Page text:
How to plant wet-loving herbs and thin root crops

  • The salad bed we planted 4 weeks ago is doing fine, but with the wet weather and dull days it’s not growing as quickly as it would if we’d had lots of sunshine. If you have space, plant another lot of lettuces now to keep the supply up.
Planting mint, parsley, dill, coriander, chervil and cutting celery
  • Wet-loving and dry-loving herbs like completely different growing conditions. The dry-loving herbs are also known as Mediterranean herbs and are thyme, sage, oregano, marjoram, rosemary and tarragon. These herbs do best in dry, bony soils.
  • The wet-loving herbs or English herbs are parsley, dill, chervil, coriander and mint and need rich soil and a constant supply of water. You would never want to plant the two types of herbs together.
  • Mint has roots that spread like wildfire and plants pop up all over your garden. We suggest you contain your mint by using a plastic plant pot with the bottom cut out of it. Place the pot in the garden bed so that half of the pot is raised up above the soil. Back fill around the pot, then fill the pot with potting mix, because it’s free-draining, and plant your mint.
  • Cutting celery is the next plant to go in. It’s not a herb, but is the kind of plant that you would use like a herb in food preparation. It’s a relation of Italian flat-leaf parsley, so use the leaves as well as the stalks.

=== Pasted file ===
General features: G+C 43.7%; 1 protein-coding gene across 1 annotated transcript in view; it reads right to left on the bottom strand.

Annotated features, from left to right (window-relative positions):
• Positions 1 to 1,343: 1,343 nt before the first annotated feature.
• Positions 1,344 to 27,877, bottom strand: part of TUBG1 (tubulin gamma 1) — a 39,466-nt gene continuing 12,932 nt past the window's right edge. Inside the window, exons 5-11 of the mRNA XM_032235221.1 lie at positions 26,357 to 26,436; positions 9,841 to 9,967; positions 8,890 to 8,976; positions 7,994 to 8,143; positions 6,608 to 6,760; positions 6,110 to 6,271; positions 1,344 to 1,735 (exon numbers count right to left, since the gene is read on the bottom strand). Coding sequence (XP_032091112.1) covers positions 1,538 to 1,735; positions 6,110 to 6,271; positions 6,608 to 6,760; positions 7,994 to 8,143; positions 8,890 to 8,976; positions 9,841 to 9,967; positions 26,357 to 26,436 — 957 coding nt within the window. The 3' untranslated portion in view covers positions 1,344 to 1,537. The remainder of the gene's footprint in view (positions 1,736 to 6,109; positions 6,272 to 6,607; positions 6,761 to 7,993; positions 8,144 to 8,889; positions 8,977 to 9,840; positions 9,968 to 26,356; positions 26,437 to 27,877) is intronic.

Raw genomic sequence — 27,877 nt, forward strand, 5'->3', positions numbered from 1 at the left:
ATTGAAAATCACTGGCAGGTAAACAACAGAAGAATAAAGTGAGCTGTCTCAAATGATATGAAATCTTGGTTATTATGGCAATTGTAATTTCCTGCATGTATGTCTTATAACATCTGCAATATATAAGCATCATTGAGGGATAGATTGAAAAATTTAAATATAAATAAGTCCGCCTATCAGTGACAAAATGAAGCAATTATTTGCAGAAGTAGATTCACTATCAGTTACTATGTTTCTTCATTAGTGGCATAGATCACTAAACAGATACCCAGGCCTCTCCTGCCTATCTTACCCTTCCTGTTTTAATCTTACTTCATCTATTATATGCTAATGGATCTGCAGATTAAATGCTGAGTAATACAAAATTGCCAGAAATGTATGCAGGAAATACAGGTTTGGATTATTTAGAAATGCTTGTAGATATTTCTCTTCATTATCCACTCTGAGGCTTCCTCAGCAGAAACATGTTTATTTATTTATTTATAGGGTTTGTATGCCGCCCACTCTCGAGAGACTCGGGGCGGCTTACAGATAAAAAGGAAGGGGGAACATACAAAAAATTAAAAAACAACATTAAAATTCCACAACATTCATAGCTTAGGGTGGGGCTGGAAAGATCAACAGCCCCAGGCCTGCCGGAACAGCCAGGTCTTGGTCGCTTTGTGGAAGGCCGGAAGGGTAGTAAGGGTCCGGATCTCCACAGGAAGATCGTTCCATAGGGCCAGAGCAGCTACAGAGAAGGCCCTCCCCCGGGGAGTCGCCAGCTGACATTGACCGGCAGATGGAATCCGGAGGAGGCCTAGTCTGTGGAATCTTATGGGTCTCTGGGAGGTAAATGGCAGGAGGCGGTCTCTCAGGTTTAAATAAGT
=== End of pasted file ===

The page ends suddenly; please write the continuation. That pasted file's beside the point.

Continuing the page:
• Italian flat-leaf parsley has a long tap root, so make sure you have good soil to a reasonable depth. This herb is so vigorous, you can use it like a salad vegetable.
  • Curly parsley is worth planting for its slightly different taste. It’s not as vigorous a plant as flat-leaf parsley.
  • Coriander, chervil and dill are also members of the parsley family. They don’t take kindly to root disturbance, so take care when planting.
  • There’s plenty of organic matter in our soil which will help retain moisture, but all these herbs will benefit from a nitrogen boost. We lay a handful of sheep pellets around each plant, then a handful of organic blood and bone. Blood and bone works well because it has nitrogen (N) which is good for leaf growth and phosphorus (P) which helps establish a strong root system. Sheep pellets are good because they’re slow-release.
  • Finally you’ll need to put in hoops and nets over a herb bed like this. Dogs love blood and bone and rabbits love parsley, so you won’t stand a show if you have either or both of these animals around! Keep well-watered during dry periods.
Thinning daikon radish and turnips
  • The daikon radish and turnips we sowed two weeks ago need thinning. It’s not Full Moon when you would normally be working in your root crop bed, but if we don’t thin them now they’ll get too big and suffer from root disturbance.
  • Both vegetables need to be thinned to about 5 cms apart. Pull out clumps first, then you can go over again more meticulously if you wish. If you leave them a bit close, you can always pull out every second one later on and use as baby vegetables.
  • While you have the nets off, it’s worthwhile giving the bed a weed. We love the Niwashi tool for this job.


Camera: Ollie Logan
Editor: Thomas Asche